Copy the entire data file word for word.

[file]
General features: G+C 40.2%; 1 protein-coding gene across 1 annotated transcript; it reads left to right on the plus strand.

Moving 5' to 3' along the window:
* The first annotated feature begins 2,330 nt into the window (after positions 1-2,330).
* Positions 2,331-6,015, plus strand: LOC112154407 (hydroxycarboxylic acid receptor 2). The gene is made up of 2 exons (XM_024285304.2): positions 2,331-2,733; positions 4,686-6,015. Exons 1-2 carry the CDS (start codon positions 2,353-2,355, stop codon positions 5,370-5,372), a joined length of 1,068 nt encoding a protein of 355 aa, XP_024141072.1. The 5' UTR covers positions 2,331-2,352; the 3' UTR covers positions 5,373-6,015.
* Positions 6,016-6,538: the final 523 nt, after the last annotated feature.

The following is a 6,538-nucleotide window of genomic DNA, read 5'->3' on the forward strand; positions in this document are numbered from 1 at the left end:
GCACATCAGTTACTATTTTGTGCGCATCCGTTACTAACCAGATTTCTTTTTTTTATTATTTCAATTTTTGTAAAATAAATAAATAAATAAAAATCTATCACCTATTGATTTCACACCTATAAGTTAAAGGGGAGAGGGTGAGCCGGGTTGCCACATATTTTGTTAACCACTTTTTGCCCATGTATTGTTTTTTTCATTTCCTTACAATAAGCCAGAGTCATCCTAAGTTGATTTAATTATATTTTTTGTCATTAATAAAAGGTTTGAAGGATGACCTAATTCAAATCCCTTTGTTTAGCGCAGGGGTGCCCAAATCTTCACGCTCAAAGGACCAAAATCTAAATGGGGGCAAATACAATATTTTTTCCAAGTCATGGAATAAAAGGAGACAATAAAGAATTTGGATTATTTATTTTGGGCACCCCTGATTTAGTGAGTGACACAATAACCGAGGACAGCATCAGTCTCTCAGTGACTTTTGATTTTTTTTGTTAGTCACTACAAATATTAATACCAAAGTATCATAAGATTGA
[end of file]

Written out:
General features: G+C 40.2%; 1 protein-coding gene across 1 annotated transcript; it reads left to right on the plus strand.

Moving 5' to 3' along the window:
* The first annotated feature begins 2,330 nt into the window (after positions 1-2,330).
* Positions 2,331-6,015, plus strand: LOC112154407 (hydroxycarboxylic acid receptor 2). The gene is made up of 2 exons (XM_024285304.2): positions 2,331-2,733; positions 4,686-6,015. Exons 1-2 carry the CDS (start codon positions 2,353-2,355, stop codon positions 5,370-5,372), a joined length of 1,068 nt encoding a protein of 355 aa, XP_024141072.1. The 5' UTR covers positions 2,331-2,352; the 3' UTR covers positions 5,373-6,015.
* Positions 6,016-6,538: the final 523 nt, after the last annotated feature.

The following is a 6,538-nucleotide window of genomic DNA, read 5'->3' on the forward strand; positions in this document are numbered from 1 at the left end:
GCACATCAGTTACTATTTTGTGCGCATCCGTTACTAACCAGATTTCTTTTTTTTATTATTTCAATTTTTGTAAAATAAATAAATAAATAAAAATCTATCACCTATTGATTTCACACCTATAAGTTAAAGGGGAGAGGGTGAGCCGGGTTGCCACATATTTTGTTAACCACTTTTTGCCCATGTATTGTTTTTTTCATTTCCTTACAATAAGCCAGAGTCATCCTAAGTTGATTTAATTATATTTTTTGTCATTAATAAAAGGTTTGAAGGATGACCTAATTCAAATCCCTTTGTTTAGCGCAGGGGTGCCCAAATCTTCACGCTCAAAGGACCAAAATCTAAATGGGGGCAAATACAATATTTTTTCCAAGTCATGGAATAAAAGGAGACAATAAAGAATTTGGATTATTTATTTTGGGCACCCCTGATTTAGTGAGTGACACAATAACCGAGGACAGCATCAGTCTCTCAGTGACTTTTGATTTTTTTTGTTAGTCACTACAAATATTAATACCAAAGTATCATAAGATTGA